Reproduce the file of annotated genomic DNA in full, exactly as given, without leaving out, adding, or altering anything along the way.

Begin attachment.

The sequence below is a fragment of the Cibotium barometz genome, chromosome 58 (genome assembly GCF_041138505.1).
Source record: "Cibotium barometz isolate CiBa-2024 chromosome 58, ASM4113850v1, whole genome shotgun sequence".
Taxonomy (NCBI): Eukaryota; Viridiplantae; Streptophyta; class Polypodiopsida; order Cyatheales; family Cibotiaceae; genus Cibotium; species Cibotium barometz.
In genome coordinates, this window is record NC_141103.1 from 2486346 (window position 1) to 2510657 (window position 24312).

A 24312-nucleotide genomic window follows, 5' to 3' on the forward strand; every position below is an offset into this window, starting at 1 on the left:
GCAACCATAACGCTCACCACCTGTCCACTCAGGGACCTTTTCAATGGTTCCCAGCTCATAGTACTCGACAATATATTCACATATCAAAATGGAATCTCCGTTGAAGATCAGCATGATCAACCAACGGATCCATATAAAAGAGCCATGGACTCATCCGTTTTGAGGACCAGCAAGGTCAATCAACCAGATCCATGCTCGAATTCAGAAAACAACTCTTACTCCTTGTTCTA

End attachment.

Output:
The sequence below is a fragment of the Cibotium barometz genome, chromosome 58 (genome assembly GCF_041138505.1).
Source record: "Cibotium barometz isolate CiBa-2024 chromosome 58, ASM4113850v1, whole genome shotgun sequence".
Taxonomy (NCBI): Eukaryota; Viridiplantae; Streptophyta; class Polypodiopsida; order Cyatheales; family Cibotiaceae; genus Cibotium; species Cibotium barometz.
In genome coordinates, this window is record NC_141103.1 from 2486346 (window position 1) to 2510657 (window position 24312).

A 24312-nucleotide genomic window follows, 5' to 3' on the forward strand; every position below is an offset into this window, starting at 1 on the left:
GCAACCATAACGCTCACCACCTGTCCACTCAGGGACCTTTTCAATGGTTCCCAGCTCATAGTACTCGACAATATATTCACATATCAAAATGGAATCTCCGTTGAAGATCAGCATGATCAACCAACGGATCCATATAAAAGAGCCATGGACTCATCCGTTTTGAGGACCAGCAAGGTCAATCAACCAGATCCATGCTCGAATTCAGAAAACAACTCTTACTCCTTGTTCTA